Helmholtz-Perrin Model of Electrical Double layer: Easy explanation, 4 failures

The Helmholtz-Perrin model, given by two Scientists Helmholtz and Perrin, is popularly known as the Parallel plate condenser model. The statement, mathematical equation, and failure of this model have been discussed in this blog.

Helmholtz-Perrin model

According to the Helmholtz-Perrin model, the charge on the metal would be induced from randomly dispersed ions in the solution. Thus, the counter layer of a charge of an opposite sign will be developed on metal.

In this way, the electrified interface will consist of two sheets of charge, one on the electrode and the other in the solution. Therefore, it is known as an electrical double layer. Moreover, the charge densities on the two sheets are equal in magnitude but opposite in sign exactly the same as in a parallel plate capacitor, hence also known as a Parallel plate condenser model. The potential between these two layers of charge drops linearly as shown in the figure.

Helmholtz-Perrin model and Electrocapillary curve

The potential difference V across a condenser of a unit area can be given by the following expression.

Where, d= distance between plates, ε= dielectric constant of the material between the plates, εo=a constant called the permittivity of free space.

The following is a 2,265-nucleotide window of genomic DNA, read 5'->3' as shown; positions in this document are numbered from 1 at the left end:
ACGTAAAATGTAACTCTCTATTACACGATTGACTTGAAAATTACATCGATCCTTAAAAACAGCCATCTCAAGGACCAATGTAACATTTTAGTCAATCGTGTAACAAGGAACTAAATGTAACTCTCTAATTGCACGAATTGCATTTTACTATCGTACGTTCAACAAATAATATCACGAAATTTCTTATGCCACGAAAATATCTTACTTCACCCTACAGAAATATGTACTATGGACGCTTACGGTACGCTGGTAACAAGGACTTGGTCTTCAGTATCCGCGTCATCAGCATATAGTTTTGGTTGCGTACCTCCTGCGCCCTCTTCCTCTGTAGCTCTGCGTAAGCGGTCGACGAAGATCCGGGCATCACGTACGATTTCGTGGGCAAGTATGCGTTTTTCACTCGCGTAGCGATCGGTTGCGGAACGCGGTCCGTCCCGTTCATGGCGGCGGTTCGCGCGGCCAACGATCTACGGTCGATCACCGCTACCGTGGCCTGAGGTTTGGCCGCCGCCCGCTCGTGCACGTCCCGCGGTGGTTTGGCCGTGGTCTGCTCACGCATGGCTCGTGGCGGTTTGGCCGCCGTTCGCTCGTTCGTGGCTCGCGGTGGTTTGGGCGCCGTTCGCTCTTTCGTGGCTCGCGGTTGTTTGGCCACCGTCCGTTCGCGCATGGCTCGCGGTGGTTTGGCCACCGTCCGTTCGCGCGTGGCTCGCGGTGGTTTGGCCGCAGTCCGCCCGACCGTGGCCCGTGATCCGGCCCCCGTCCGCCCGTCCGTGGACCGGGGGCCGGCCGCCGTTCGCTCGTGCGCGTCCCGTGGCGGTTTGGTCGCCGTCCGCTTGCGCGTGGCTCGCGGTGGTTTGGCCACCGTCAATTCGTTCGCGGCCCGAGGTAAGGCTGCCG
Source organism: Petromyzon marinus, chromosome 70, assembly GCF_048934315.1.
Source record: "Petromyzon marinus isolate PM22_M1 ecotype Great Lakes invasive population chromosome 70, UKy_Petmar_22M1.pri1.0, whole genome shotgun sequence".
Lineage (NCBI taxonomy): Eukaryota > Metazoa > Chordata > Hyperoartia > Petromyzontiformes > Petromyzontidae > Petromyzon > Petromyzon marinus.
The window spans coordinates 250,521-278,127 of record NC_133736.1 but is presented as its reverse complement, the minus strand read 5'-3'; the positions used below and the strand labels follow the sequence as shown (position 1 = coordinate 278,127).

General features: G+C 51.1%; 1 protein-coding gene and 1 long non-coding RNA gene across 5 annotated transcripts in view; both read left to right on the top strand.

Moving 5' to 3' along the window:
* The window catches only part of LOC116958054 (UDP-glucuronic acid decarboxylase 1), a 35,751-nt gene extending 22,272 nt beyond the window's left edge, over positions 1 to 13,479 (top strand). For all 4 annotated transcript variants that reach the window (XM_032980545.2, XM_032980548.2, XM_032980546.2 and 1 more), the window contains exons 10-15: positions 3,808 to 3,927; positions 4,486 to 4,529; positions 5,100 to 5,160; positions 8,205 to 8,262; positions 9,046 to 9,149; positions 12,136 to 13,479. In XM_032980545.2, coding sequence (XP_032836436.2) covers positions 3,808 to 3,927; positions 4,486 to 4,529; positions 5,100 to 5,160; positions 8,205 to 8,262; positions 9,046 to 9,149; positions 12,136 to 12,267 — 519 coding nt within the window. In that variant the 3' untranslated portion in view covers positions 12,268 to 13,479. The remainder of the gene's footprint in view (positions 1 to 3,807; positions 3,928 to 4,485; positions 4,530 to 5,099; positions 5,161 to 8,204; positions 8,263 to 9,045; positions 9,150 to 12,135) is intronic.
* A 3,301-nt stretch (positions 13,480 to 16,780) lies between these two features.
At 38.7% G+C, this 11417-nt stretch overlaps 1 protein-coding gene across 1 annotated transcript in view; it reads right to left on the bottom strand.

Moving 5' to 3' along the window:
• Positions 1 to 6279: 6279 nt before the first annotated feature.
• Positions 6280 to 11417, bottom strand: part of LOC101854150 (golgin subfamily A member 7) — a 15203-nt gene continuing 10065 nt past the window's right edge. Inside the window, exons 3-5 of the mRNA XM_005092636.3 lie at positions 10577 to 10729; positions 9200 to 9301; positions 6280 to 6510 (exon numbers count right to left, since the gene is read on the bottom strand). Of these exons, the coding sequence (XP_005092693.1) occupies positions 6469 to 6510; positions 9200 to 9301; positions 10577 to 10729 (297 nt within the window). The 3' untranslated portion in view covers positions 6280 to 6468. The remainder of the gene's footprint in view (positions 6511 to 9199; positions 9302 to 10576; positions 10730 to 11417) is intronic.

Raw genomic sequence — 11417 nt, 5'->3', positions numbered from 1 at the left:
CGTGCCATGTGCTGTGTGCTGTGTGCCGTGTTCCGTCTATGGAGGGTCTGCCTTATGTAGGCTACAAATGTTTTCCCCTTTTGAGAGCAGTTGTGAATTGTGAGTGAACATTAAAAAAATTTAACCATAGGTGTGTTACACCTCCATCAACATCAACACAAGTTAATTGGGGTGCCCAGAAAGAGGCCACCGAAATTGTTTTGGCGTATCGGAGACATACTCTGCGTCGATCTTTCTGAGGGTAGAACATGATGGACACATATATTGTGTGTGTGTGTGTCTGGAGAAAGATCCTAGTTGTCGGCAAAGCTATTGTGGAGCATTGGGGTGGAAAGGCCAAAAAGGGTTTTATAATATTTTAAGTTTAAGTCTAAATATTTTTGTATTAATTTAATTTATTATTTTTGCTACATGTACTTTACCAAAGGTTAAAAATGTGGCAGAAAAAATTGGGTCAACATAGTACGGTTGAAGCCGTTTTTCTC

From the Lippmann equation,

Using the value of dV in equation (ii)

At Point of Zero Charge(PZC), qM=0 and γ=γmax .

So, constant= – γmax

Using these value in equation(iii), we get,

Using the value of qM from equation(i)

This is the equation for a parabola symmetric about γmax or electrocapillary maxima(ecm). Therefore, the HP model would be quite satisfactory for a perfect parabola electrocapillary curve.

Failure of Helmholtz-Perrin model

The major limitations of the Helmholtz-Perrin model have been listed below.

1. This model can not explain the experimental electrocapillary curve having a slight asymmetry.
2. This theory fails to explain the dependence of capacity on potential.
3. This model can not explain the variation of differential capacitance with dielectric constant.
4. The effect of nature and types of ions are not considered in this model.

Reasons for failure of Helmholtz-Perrin model

1. A fundamental problem is assigning a value for the dielectric constant of the solvent in the thin Helmholtz region.
2. Solvent structures in the interfacial region differ considerably from that of the bulk solution.
3. The dielectric constant may also vary rapidly with distance in the interfacial region.
4. There are some considerable dielectric saturation effects, so the value of the dielectric constant will be much lower than that associated with the bulk solution.

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